Commission Rule 8 CSR 20-3.030(5) regarding Briefing
All briefs (by any party) filed pursuant to 8 CSR 20-3.030 shall be subject to the following additional requirements.
- Be on paper of size 8 1/2 by 11 inches.
- Be on paper weighing not less than nine pounds to the ream.
- Be typed on one side of the paper.
- Have a left, right, bottom and top margin of not less than one inch. Page numbers may appear in the bottom margin, but no other text may appear in the margins.
- Have all pages consecutively numbered.
- Use characters throughout the briefs, including footnotes that are not smaller than 13 font, Times New Roman on Microsoft Word.
- Be double spaced, except the cover, if any, certificate of service and signature block may be single-spaced.
The brief of the Petitioner (Party who filed the application for review) shall not exceed thirty (30) pages. A Respondent’s brief shall not exceed 25 pages. A Reply brief is not required or suggested but if the Petitioner believes it is necessary to file a reply, it shall not exceed 8 pages. A reply brief must be filed within ten days of the receipt of the respondent’s brief. A cover sheet or index to the brief need not be counted in the page limitation but any attachments, exhibits or appendices to the brief will be considered as pages of the brief and subject to the page limitation for the entire brief. (Parties should note that the Commission file contains the award and decision of the administrative law judge along with a complete transcript of the record. It is unnecessary to attach any of these materials to the brief. Any other attachment would not be of record and not subject to consideration, which is limited to the record or transcript of the hearing.)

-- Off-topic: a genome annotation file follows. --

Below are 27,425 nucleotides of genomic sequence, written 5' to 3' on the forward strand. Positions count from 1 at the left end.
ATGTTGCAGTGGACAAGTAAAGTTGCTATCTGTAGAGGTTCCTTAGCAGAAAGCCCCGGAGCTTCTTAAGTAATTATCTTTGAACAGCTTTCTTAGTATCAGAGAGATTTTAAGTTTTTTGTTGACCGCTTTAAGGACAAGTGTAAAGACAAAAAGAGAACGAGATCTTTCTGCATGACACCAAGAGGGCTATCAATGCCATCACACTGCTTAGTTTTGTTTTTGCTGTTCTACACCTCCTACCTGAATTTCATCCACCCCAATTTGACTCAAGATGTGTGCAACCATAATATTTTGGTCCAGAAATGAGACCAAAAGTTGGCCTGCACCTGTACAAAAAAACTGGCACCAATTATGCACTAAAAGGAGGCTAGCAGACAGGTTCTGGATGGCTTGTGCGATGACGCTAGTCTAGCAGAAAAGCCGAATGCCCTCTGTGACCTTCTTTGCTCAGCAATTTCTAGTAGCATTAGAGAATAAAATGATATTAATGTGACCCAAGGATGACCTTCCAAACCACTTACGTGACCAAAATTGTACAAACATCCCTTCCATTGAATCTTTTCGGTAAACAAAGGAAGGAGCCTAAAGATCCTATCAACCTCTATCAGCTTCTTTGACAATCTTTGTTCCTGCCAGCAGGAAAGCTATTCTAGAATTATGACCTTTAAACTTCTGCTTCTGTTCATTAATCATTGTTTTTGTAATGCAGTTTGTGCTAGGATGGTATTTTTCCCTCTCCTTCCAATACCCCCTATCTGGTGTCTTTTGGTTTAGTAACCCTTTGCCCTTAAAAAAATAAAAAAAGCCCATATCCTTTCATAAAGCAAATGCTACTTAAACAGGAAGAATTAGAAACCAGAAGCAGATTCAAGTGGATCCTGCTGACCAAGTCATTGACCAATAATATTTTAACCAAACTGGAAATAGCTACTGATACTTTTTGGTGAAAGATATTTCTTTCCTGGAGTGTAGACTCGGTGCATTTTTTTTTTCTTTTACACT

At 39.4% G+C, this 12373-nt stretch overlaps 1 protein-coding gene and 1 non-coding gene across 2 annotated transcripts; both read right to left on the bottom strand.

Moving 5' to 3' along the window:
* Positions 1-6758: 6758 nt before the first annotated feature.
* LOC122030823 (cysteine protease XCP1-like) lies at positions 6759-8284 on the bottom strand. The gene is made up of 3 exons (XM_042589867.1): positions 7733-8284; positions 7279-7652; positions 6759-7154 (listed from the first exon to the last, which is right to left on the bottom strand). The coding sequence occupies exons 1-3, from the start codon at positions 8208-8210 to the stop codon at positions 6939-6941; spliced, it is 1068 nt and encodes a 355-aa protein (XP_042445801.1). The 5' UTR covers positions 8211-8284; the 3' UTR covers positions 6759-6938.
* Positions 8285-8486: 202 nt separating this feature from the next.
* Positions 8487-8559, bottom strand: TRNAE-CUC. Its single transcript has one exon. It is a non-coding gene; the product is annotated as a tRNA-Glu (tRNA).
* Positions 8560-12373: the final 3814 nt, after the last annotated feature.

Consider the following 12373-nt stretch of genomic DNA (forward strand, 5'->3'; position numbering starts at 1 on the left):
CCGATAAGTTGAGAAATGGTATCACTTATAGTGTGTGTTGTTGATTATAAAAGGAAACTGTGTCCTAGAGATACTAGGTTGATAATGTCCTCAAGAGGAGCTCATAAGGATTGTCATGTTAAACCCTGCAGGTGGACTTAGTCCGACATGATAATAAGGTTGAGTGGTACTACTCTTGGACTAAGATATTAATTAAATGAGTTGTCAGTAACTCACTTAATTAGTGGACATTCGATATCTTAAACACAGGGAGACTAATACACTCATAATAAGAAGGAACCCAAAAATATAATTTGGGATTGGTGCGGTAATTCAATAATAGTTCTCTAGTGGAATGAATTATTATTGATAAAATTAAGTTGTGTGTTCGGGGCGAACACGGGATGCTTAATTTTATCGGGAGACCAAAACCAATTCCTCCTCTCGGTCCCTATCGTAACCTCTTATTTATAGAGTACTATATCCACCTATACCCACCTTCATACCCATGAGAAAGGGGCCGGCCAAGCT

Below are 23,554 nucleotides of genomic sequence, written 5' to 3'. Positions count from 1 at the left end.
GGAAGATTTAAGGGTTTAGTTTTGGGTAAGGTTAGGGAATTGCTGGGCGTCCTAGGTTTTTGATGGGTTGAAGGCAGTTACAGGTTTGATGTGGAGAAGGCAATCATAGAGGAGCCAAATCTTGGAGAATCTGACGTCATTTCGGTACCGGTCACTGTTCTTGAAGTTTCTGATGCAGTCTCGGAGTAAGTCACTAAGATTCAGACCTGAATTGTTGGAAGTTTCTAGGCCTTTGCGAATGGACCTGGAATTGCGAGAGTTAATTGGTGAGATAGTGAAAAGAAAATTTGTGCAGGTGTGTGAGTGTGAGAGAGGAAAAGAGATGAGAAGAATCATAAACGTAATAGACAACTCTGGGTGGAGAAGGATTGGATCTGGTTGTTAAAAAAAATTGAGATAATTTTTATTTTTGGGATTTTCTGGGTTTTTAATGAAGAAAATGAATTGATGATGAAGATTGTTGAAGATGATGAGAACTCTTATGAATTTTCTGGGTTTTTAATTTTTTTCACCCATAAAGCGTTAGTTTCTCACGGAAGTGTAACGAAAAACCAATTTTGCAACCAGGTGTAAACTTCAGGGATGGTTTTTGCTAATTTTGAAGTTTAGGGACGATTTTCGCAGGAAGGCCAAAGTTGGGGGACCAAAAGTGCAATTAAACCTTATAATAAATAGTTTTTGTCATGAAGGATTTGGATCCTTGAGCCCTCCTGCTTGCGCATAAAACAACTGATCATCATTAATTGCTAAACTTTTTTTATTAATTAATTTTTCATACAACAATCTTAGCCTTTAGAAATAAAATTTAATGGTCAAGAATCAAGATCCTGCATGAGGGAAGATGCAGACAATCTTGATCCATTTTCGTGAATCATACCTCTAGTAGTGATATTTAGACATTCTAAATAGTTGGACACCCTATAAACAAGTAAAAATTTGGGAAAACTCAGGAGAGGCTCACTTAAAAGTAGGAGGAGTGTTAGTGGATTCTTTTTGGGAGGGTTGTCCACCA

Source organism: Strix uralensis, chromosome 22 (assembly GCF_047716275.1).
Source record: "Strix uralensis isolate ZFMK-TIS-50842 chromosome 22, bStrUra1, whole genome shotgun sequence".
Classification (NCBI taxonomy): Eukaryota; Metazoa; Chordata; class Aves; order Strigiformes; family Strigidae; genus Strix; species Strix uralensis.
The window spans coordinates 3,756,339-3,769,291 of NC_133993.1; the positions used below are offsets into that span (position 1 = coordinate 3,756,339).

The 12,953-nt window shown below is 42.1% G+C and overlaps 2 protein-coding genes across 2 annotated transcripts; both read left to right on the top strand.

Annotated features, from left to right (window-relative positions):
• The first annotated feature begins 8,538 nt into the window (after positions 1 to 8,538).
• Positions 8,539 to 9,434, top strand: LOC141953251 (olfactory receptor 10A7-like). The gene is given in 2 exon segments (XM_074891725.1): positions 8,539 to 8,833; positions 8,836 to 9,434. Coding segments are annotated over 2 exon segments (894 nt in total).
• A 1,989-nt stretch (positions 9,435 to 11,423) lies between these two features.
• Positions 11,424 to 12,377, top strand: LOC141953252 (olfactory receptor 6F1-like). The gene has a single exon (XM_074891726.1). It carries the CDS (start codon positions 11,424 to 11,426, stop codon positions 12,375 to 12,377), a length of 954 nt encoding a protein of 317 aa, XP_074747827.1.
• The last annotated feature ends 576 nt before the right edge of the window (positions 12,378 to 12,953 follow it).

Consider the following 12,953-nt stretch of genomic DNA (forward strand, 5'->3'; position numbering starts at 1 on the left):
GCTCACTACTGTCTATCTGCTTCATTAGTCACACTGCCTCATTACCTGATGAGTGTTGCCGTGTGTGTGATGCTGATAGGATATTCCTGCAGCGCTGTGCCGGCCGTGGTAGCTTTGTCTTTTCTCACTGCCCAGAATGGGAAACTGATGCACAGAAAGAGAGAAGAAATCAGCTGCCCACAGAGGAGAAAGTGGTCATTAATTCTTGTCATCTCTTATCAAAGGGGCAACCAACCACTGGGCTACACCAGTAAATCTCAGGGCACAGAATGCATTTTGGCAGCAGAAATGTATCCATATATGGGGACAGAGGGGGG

Any brief submitted which is not in compliance with the above may not be considered.
The brief of the party requesting application for review shall contain a fair and concise statement of facts without argument. The respondent may supplement the statement of facts if necessary. No jurisdictional statement is necessary unless jurisdiction is at issue.
(Parties are advised that recitations of basic legal principles of workers’ compensation law are not necessary and are discouraged. The Commission is aware of principles such as that the burden of proof is on the employee, the law is to be liberally interpreted in favor of the employee, and that the Commission may make its own determination of the facts, and credibility of the witnesses including experts.)
The briefs shall identify the issues in dispute and address those issues only. The briefs should state concisely the factual or legal support for the party’s positions. Lengthy recitation of facts or cases without identifying how they relate to the party’s position will not be considered.
Briefs of all parties should clearly outline and explain the issues in dispute and contain a conclusion in detail as to the decision, award or action requested from the Labor and Industrial Relations Commission.